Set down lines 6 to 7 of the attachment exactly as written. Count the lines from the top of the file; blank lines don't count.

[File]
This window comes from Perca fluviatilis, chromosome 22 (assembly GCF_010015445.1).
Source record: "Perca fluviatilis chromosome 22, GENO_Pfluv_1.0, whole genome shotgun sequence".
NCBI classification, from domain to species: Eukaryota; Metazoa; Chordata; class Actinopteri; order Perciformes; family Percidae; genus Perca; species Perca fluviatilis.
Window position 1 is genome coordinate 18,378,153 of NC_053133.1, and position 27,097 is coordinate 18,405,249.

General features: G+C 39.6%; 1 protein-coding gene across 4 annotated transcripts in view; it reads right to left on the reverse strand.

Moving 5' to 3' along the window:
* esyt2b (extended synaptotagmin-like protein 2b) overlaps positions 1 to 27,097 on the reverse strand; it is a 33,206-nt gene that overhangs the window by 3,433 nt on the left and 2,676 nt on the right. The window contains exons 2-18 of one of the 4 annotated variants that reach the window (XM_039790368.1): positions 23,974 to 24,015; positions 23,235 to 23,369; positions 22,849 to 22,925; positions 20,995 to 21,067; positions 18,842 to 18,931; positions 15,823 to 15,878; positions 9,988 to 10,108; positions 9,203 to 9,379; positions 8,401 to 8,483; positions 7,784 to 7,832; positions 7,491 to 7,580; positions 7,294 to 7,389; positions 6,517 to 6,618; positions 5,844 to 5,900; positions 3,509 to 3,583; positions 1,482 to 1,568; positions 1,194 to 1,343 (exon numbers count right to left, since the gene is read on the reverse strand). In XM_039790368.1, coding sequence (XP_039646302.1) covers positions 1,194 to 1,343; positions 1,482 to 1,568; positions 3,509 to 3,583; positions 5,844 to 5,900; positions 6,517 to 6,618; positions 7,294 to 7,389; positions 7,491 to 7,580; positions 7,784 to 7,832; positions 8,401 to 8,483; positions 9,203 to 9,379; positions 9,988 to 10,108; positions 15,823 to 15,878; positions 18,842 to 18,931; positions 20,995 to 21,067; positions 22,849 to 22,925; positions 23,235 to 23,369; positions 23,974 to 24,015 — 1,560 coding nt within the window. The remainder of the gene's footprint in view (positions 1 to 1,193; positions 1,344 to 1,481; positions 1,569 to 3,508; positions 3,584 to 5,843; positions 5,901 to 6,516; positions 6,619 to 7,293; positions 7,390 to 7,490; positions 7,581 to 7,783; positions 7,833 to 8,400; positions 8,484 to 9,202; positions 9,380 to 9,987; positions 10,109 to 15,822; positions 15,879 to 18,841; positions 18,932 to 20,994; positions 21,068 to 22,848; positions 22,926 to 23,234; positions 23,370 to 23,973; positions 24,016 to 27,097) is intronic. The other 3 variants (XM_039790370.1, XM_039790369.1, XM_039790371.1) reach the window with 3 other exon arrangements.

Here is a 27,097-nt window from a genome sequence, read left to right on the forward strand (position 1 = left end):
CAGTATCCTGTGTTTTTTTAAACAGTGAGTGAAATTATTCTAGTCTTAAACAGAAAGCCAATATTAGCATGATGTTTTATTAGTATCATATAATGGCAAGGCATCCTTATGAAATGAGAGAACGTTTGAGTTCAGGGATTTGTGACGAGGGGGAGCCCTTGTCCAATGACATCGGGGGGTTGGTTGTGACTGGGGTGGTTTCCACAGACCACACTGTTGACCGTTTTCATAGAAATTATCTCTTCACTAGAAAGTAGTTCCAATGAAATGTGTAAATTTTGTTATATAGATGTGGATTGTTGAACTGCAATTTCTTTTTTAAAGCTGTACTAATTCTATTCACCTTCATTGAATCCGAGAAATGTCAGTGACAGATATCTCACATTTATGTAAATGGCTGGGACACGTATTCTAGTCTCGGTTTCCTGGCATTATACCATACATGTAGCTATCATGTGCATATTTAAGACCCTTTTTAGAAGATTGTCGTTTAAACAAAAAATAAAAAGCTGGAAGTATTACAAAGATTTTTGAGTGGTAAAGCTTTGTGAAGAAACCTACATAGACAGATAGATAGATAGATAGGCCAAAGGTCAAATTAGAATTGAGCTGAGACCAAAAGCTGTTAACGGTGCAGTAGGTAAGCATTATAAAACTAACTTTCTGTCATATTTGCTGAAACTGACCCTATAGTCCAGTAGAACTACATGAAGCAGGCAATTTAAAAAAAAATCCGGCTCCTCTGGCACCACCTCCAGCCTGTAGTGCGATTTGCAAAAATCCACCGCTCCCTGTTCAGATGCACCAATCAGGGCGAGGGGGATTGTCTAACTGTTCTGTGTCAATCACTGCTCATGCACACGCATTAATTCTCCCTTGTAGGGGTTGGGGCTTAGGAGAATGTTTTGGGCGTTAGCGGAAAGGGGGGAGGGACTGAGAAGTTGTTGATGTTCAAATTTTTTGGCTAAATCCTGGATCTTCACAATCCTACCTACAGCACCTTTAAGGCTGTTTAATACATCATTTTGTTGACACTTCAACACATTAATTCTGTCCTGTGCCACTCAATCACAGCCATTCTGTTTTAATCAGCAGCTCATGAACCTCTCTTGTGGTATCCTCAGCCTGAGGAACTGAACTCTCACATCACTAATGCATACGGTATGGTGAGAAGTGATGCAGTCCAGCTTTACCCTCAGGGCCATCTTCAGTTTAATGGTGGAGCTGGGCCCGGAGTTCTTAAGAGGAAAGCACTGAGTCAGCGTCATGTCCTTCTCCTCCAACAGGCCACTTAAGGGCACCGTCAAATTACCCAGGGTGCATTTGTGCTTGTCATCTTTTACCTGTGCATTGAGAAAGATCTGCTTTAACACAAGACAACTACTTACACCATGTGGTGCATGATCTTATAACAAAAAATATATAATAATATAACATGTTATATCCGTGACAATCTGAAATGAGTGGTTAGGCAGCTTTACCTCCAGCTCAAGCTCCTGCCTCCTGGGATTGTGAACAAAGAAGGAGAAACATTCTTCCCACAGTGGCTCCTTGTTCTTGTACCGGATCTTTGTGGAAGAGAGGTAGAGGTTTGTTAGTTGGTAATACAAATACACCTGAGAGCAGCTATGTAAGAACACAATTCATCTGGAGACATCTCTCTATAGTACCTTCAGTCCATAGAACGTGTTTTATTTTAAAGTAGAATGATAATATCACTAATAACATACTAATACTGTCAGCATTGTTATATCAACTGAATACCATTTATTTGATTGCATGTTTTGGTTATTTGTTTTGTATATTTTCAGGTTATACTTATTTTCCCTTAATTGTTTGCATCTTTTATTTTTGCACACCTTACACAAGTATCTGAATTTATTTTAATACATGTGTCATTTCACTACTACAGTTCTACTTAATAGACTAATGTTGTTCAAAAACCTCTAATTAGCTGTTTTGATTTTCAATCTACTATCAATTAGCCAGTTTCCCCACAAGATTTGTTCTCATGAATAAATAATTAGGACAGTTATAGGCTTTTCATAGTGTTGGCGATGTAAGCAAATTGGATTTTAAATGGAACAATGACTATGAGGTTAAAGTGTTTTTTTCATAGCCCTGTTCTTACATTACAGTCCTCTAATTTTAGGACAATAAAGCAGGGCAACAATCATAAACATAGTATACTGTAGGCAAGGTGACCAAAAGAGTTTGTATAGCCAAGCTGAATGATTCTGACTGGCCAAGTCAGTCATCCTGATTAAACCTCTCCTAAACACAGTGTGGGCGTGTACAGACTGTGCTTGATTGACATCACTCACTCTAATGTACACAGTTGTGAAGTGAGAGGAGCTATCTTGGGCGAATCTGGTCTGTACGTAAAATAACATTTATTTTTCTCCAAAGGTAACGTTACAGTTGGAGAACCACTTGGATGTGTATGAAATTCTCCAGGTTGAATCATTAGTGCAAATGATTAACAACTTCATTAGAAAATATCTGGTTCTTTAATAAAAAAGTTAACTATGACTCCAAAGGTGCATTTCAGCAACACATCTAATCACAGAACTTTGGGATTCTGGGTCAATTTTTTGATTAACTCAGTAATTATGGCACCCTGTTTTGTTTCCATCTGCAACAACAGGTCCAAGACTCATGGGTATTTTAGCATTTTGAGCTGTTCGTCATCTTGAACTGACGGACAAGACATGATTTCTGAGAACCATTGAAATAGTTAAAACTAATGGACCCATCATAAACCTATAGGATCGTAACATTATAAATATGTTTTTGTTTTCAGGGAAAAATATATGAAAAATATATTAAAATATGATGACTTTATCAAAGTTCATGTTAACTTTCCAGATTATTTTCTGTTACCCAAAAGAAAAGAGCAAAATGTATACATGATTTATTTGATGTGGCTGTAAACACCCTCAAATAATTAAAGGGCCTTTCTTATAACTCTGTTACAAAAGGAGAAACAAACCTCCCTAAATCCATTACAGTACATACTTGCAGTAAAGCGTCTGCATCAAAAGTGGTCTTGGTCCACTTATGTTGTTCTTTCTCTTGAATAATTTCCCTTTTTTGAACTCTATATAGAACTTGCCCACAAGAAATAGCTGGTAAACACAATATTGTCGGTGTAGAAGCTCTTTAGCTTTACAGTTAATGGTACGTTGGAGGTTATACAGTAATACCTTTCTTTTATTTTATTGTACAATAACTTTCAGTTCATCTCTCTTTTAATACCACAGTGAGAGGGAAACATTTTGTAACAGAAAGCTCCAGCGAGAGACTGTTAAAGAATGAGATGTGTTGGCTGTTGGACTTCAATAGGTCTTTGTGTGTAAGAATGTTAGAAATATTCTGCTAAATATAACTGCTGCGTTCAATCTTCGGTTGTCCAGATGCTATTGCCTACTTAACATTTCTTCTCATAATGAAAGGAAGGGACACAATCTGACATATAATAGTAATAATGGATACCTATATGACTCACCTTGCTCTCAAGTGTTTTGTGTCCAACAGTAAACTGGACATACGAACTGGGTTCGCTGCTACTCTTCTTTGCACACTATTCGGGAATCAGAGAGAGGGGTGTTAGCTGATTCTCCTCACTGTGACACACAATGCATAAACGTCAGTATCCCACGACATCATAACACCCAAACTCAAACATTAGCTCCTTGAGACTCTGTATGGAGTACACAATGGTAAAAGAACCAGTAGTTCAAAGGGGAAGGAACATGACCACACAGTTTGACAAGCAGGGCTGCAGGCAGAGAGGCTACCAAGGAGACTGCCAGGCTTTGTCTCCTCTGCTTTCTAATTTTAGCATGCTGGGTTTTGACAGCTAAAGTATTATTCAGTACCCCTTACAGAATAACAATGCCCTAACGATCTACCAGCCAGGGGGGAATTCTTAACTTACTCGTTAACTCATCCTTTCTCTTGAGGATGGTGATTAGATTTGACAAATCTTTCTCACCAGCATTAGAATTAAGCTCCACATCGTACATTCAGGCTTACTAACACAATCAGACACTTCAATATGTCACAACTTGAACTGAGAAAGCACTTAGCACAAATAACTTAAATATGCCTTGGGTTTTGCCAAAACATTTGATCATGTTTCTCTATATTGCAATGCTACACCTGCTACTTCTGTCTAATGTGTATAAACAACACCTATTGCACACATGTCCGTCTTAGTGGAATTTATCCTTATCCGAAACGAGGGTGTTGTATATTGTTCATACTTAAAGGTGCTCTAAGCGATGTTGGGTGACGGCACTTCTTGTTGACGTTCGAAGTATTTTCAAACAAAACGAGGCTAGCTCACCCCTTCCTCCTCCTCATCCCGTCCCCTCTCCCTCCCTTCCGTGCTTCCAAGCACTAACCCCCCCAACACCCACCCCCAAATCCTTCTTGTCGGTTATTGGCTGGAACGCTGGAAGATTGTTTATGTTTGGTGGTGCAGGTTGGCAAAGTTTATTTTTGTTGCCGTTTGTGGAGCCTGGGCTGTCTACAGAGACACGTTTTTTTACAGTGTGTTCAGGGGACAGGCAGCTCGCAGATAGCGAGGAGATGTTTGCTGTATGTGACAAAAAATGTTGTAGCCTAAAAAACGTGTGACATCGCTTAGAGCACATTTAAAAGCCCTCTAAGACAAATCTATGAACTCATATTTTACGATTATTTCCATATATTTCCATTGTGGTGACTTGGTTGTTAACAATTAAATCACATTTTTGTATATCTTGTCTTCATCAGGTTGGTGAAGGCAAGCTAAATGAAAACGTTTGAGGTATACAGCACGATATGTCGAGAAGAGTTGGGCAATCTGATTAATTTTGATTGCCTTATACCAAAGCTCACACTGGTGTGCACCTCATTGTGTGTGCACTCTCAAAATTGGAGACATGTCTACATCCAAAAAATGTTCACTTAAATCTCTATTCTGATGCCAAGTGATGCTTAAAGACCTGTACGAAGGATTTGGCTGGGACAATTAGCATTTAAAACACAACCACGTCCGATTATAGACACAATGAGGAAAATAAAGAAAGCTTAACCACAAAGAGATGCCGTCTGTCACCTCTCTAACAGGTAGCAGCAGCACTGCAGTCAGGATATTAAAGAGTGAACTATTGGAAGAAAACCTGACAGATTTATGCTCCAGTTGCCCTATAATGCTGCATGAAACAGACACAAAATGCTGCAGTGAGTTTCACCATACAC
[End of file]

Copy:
Moving 5' to 3' along the window:
* esyt2b (extended synaptotagmin-like protein 2b) overlaps positions 1 to 27,097 on the reverse strand; it is a 33,206-nt gene that overhangs the window by 3,433 nt on the left and 2,676 nt on the right. The window contains exons 2-18 of one of the 4 annotated variants that reach the window (XM_039790368.1): positions 23,974 to 24,015; positions 23,235 to 23,369; positions 22,849 to 22,925; positions 20,995 to 21,067; positions 18,842 to 18,931; positions 15,823 to 15,878; positions 9,988 to 10,108; positions 9,203 to 9,379; positions 8,401 to 8,483; positions 7,784 to 7,832; positions 7,491 to 7,580; positions 7,294 to 7,389; positions 6,517 to 6,618; positions 5,844 to 5,900; positions 3,509 to 3,583; positions 1,482 to 1,568; positions 1,194 to 1,343 (exon numbers count right to left, since the gene is read on the reverse strand). In XM_039790368.1, coding sequence (XP_039646302.1) covers positions 1,194 to 1,343; positions 1,482 to 1,568; positions 3,509 to 3,583; positions 5,844 to 5,900; positions 6,517 to 6,618; positions 7,294 to 7,389; positions 7,491 to 7,580; positions 7,784 to 7,832; positions 8,401 to 8,483; positions 9,203 to 9,379; positions 9,988 to 10,108; positions 15,823 to 15,878; positions 18,842 to 18,931; positions 20,995 to 21,067; positions 22,849 to 22,925; positions 23,235 to 23,369; positions 23,974 to 24,015 — 1,560 coding nt within the window. The remainder of the gene's footprint in view (positions 1 to 1,193; positions 1,344 to 1,481; positions 1,569 to 3,508; positions 3,584 to 5,843; positions 5,901 to 6,516; positions 6,619 to 7,293; positions 7,390 to 7,490; positions 7,581 to 7,783; positions 7,833 to 8,400; positions 8,484 to 9,202; positions 9,380 to 9,987; positions 10,109 to 15,822; positions 15,879 to 18,841; positions 18,932 to 20,994; positions 21,068 to 22,848; positions 22,926 to 23,234; positions 23,370 to 23,973; positions 24,016 to 27,097) is intronic. The other 3 variants (XM_039790370.1, XM_039790369.1, XM_039790371.1) reach the window with 3 other exon arrangements.